The Who is a British rock band. They were noted for the dynamism of their live performances and for their thoughtful music, including Tommy, one of the first rock operas.

Table of contents
1 History
2 The band
3 Structured discography
4 Who songs in popular culture


In its early days, the band was known as the High Numbers and played mostly rhythm and blues. They changed their name to The Who and became the most popular band among the British Mods, a social movement of the early 60s who rejected the older style of music favored by the Rockers.

From the beginning, The Who drew attention because all three musicians, guitarist Pete Townshend, bassistist John Entwistle and drummer Keith Moon played, in effect, lead parts, yielding music at once more cacaphonous and sophisticated than standard-issue rock tracks. The Who were natural showmen: Singer Roger Daltrey was a dynamic front man, twirling his microphone on the end of its cord while Townshend played chords on his guitar with great windmill -like sweeps of his arms, and the maniacal Moon bashed and crashed like no drummer ever before him. Through it all, Entwistle stood still, seemingly bored by the whole thing, and played intricate, innovative bass lines. At the end of their live performances in their first years, the band would sometimes smash their instruments and explode smoke bombs, signalling that they had given the audience all they had. (They were also notorious for treating their hotel rooms and dressing rooms the same way.)

As the band transitioned into becoming professionals, it crystallized around Townshend as the lead songwriter (though Entwistle would also make the occasional contribution). Townshend was therefore at the center of the band's tensions, as he strove to write challenging and thoughtful music, while Daltrey preferred energetic and macho material (Daltrey would occasionally refuse to sing s Townshend composition and Townshend would thus sing it himself), while Moon was a fan of American surf music.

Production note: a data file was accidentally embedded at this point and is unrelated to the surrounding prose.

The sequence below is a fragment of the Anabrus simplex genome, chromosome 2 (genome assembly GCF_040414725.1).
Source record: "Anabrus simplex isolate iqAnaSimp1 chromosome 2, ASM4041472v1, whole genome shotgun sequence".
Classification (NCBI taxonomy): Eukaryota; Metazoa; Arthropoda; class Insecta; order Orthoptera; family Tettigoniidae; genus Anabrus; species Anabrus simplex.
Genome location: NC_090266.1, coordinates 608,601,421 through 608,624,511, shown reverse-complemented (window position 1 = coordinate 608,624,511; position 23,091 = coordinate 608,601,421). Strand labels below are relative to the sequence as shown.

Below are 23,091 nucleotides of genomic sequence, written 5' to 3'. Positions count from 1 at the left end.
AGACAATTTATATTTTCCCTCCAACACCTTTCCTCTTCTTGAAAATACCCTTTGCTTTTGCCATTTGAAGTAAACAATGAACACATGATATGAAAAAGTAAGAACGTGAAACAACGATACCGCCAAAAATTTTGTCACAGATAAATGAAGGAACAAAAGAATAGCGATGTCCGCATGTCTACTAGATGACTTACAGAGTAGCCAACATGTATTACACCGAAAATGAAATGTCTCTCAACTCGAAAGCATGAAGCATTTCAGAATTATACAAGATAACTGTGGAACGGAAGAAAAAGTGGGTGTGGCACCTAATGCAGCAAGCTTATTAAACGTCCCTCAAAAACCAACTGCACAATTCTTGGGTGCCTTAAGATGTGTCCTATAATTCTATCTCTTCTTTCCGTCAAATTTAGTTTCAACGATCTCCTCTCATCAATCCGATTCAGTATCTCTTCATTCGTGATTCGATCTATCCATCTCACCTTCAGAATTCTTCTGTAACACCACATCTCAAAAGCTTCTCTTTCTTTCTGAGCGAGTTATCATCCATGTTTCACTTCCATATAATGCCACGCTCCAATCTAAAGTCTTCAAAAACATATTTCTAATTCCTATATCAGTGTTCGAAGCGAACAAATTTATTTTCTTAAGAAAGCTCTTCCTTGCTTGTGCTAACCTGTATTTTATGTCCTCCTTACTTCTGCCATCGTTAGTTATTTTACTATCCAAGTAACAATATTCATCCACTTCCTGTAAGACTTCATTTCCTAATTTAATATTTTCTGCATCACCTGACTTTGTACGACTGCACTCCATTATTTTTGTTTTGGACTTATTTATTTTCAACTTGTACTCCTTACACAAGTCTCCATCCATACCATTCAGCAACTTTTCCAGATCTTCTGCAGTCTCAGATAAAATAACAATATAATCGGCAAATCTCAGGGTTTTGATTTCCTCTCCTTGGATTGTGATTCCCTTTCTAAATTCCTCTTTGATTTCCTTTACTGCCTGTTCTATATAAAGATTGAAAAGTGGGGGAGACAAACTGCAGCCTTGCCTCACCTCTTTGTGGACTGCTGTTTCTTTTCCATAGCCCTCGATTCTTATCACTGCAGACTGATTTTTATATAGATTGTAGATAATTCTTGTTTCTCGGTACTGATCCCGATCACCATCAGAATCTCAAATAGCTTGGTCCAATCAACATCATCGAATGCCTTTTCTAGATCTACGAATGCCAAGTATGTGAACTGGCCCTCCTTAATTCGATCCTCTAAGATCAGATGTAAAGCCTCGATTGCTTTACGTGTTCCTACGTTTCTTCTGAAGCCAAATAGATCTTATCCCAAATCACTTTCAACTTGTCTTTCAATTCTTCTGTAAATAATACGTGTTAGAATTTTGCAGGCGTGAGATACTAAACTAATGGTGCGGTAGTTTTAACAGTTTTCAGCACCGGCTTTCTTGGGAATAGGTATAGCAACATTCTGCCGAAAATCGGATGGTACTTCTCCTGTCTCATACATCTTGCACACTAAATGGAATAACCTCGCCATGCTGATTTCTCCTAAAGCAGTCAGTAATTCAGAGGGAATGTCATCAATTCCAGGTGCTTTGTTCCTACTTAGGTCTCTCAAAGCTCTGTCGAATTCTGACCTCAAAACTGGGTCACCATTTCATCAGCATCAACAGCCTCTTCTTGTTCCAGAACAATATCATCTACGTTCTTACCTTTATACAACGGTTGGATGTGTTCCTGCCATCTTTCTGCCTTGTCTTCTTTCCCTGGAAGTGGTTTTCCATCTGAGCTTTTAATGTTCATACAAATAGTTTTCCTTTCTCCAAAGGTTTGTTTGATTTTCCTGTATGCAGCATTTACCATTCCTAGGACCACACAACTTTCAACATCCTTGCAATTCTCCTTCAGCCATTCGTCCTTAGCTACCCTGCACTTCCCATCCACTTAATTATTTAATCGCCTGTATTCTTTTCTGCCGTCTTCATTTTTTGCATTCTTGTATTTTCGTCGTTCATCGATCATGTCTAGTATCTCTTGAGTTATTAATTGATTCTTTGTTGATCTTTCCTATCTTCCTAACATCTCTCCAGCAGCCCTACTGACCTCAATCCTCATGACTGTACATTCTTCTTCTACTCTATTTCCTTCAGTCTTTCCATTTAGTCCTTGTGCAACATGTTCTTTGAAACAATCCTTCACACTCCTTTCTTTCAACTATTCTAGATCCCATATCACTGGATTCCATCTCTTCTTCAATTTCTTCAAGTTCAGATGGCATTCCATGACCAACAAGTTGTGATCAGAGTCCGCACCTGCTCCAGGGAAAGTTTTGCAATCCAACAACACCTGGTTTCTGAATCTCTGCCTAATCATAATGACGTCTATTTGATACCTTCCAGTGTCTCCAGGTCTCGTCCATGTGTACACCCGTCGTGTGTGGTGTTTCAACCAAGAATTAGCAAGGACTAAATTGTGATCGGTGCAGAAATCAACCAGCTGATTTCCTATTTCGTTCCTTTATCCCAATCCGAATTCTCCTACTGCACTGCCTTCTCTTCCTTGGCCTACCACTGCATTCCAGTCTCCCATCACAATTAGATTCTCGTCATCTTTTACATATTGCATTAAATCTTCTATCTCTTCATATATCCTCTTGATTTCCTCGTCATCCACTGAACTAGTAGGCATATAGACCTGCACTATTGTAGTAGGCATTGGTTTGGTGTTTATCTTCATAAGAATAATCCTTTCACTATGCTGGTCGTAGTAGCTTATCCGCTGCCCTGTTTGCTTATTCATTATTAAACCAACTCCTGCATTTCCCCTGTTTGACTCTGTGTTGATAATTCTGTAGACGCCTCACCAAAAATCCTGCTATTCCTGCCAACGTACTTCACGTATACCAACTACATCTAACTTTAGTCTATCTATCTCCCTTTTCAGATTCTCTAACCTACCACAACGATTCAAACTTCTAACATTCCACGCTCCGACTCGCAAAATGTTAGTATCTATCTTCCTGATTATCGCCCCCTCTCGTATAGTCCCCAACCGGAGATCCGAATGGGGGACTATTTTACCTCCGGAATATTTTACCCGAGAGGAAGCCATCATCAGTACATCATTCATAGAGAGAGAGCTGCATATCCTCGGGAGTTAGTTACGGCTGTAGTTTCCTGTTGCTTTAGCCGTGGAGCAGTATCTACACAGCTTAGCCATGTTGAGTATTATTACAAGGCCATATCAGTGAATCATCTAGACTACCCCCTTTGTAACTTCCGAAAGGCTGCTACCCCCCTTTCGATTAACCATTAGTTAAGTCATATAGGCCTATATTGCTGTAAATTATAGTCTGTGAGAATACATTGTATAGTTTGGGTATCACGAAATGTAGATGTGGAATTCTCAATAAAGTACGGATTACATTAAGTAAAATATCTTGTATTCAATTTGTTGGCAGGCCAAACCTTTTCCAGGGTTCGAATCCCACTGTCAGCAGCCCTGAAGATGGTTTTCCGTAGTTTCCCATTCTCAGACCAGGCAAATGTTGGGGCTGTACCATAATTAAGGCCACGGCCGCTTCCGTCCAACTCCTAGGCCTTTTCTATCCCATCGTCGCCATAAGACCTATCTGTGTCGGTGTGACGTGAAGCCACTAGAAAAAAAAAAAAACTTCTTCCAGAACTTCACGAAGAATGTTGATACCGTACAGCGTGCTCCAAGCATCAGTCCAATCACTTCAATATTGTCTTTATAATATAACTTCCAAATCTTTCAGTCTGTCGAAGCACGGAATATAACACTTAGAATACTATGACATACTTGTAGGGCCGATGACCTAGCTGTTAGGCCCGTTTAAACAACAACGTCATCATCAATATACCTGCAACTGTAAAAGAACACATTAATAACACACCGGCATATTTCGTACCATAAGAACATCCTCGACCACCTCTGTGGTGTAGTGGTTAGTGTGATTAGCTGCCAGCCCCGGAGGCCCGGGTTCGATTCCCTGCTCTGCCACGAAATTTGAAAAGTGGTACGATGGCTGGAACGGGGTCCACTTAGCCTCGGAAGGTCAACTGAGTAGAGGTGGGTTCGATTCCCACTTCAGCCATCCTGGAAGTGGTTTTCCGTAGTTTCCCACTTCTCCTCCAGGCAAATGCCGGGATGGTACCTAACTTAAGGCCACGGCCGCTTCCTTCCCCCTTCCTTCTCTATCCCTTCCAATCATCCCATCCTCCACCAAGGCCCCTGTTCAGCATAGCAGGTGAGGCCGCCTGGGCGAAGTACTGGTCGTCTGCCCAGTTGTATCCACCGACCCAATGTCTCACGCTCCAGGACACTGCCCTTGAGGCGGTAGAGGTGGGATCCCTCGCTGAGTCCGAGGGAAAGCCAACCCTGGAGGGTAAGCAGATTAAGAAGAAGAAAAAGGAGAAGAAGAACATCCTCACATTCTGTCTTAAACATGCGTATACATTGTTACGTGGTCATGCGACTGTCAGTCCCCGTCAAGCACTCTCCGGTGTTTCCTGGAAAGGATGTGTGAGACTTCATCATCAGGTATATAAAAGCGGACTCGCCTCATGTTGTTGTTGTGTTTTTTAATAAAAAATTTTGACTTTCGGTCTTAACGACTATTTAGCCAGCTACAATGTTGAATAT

The Who's first hit single was the Kinks-like "I Can't Explain" in 1965, but they vaulted to fame with their album, My Generation. The album included such mod anthems as "The Kids are Alright" and "My Generation", which contained the famous line, "Hope I die before I get old". Another early favorite, showing Townshend's way with words, was "Substitute", which included the line, "I was born with a plastic spoon in my mouth." The hit single "Pictures Of Lily" was possibly one of the most accomplished of all European contributions to psychedelic music.

The Who's shows have often had an extraordinary decibel output. For a period of time during the 1970s, they were listed in the Guinness Book of World Records as the loudest rock band in the world, though other bands have since taken the title from them. Popular legend has it that the members of the band suffered permanent hearing loss and tinnitus from their loud concerts, though Townshend maintains that the true cause was listening to the music at high volume through headphones. One story also claims that Townshend's hearing loss was the result of standing too close to an explosive Moon had placed in his drum kit and detonated at the conclusion of a performance on the Smothers Brothers variety show.

Although they had great success as a singles band, the Who, or more properly their leader Townshend, had their sights set higher, and over the years their music became more complex and their lyrics more evocative and involving. Townshend also began wanting to treat the Who's albums as unified works, rather than collections of unconnected songs. The first sign of this ambition came in their album The Who Sell Out, which played like an all-Who playlist from an offshore radio station. The Who completed the effect by adding actual jingles and their own commercials. Tommy, the first commercially successful rock opera, followed. Meher Baba's spiritual teachings influenced Peter Townshend's songwriting after about 1968. He is credited as Avatar on the Tommy album.